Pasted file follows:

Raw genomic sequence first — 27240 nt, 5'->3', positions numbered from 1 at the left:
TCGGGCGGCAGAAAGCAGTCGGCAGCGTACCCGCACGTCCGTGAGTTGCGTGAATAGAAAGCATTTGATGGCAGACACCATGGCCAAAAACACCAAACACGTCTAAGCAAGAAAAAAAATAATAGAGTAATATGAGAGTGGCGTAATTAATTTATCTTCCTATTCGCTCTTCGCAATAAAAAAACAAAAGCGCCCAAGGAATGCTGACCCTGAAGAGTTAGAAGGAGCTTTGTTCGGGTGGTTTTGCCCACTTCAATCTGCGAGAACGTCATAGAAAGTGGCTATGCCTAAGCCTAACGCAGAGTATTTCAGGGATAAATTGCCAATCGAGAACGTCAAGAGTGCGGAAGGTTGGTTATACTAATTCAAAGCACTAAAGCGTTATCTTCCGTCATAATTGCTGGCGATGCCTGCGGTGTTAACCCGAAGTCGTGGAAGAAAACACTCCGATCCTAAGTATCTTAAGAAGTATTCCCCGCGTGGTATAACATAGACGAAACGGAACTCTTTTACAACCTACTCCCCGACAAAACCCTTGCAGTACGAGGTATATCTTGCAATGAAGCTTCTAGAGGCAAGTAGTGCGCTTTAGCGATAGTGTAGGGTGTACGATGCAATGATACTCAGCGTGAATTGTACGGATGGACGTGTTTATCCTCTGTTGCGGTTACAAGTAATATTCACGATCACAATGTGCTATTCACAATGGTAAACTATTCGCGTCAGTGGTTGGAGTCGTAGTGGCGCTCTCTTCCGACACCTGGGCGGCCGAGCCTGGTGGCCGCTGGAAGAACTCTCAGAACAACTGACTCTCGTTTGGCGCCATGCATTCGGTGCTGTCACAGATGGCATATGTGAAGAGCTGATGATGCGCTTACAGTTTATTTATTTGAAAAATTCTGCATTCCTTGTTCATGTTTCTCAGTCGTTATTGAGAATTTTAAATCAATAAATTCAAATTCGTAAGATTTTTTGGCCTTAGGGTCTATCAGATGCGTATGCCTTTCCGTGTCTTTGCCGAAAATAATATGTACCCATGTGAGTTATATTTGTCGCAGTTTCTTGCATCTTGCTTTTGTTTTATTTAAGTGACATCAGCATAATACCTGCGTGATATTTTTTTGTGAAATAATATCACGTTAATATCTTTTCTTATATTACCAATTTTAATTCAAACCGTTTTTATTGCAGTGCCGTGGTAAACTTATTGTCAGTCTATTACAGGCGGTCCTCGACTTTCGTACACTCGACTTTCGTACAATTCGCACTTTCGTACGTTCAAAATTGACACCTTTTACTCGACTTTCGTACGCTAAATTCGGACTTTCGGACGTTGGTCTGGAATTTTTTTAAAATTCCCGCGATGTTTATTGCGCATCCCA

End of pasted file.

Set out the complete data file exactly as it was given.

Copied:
Raw genomic sequence first — 27240 nt, 5'->3', positions numbered from 1 at the left:
TCGGGCGGCAGAAAGCAGTCGGCAGCGTACCCGCACGTCCGTGAGTTGCGTGAATAGAAAGCATTTGATGGCAGACACCATGGCCAAAAACACCAAACACGTCTAAGCAAGAAAAAAAATAATAGAGTAATATGAGAGTGGCGTAATTAATTTATCTTCCTATTCGCTCTTCGCAATAAAAAAACAAAAGCGCCCAAGGAATGCTGACCCTGAAGAGTTAGAAGGAGCTTTGTTCGGGTGGTTTTGCCCACTTCAATCTGCGAGAACGTCATAGAAAGTGGCTATGCCTAAGCCTAACGCAGAGTATTTCAGGGATAAATTGCCAATCGAGAACGTCAAGAGTGCGGAAGGTTGGTTATACTAATTCAAAGCACTAAAGCGTTATCTTCCGTCATAATTGCTGGCGATGCCTGCGGTGTTAACCCGAAGTCGTGGAAGAAAACACTCCGATCCTAAGTATCTTAAGAAGTATTCCCCGCGTGGTATAACATAGACGAAACGGAACTCTTTTACAACCTACTCCCCGACAAAACCCTTGCAGTACGAGGTATATCTTGCAATGAAGCTTCTAGAGGCAAGTAGTGCGCTTTAGCGATAGTGTAGGGTGTACGATGCAATGATACTCAGCGTGAATTGTACGGATGGACGTGTTTATCCTCTGTTGCGGTTACAAGTAATATTCACGATCACAATGTGCTATTCACAATGGTAAACTATTCGCGTCAGTGGTTGGAGTCGTAGTGGCGCTCTCTTCCGACACCTGGGCGGCCGAGCCTGGTGGCCGCTGGAAGAACTCTCAGAACAACTGACTCTCGTTTGGCGCCATGCATTCGGTGCTGTCACAGATGGCATATGTGAAGAGCTGATGATGCGCTTACAGTTTATTTATTTGAAAAATTCTGCATTCCTTGTTCATGTTTCTCAGTCGTTATTGAGAATTTTAAATCAATAAATTCAAATTCGTAAGATTTTTTGGCCTTAGGGTCTATCAGATGCGTATGCCTTTCCGTGTCTTTGCCGAAAATAATATGTACCCATGTGAGTTATATTTGTCGCAGTTTCTTGCATCTTGCTTTTGTTTTATTTAAGTGACATCAGCATAATACCTGCGTGATATTTTTTTGTGAAATAATATCACGTTAATATCTTTTCTTATATTACCAATTTTAATTCAAACCGTTTTTATTGCAGTGCCGTGGTAAACTTATTGTCAGTCTATTACAGGCGGTCCTCGACTTTCGTACACTCGACTTTCGTACAATTCGCACTTTCGTACGTTCAAAATTGACACCTTTTACTCGACTTTCGTACGCTAAATTCGGACTTTCGGACGTTGGTCTGGAATTTTTTTAAAATTCCCGCGATGTTTATTGCGCATCCCA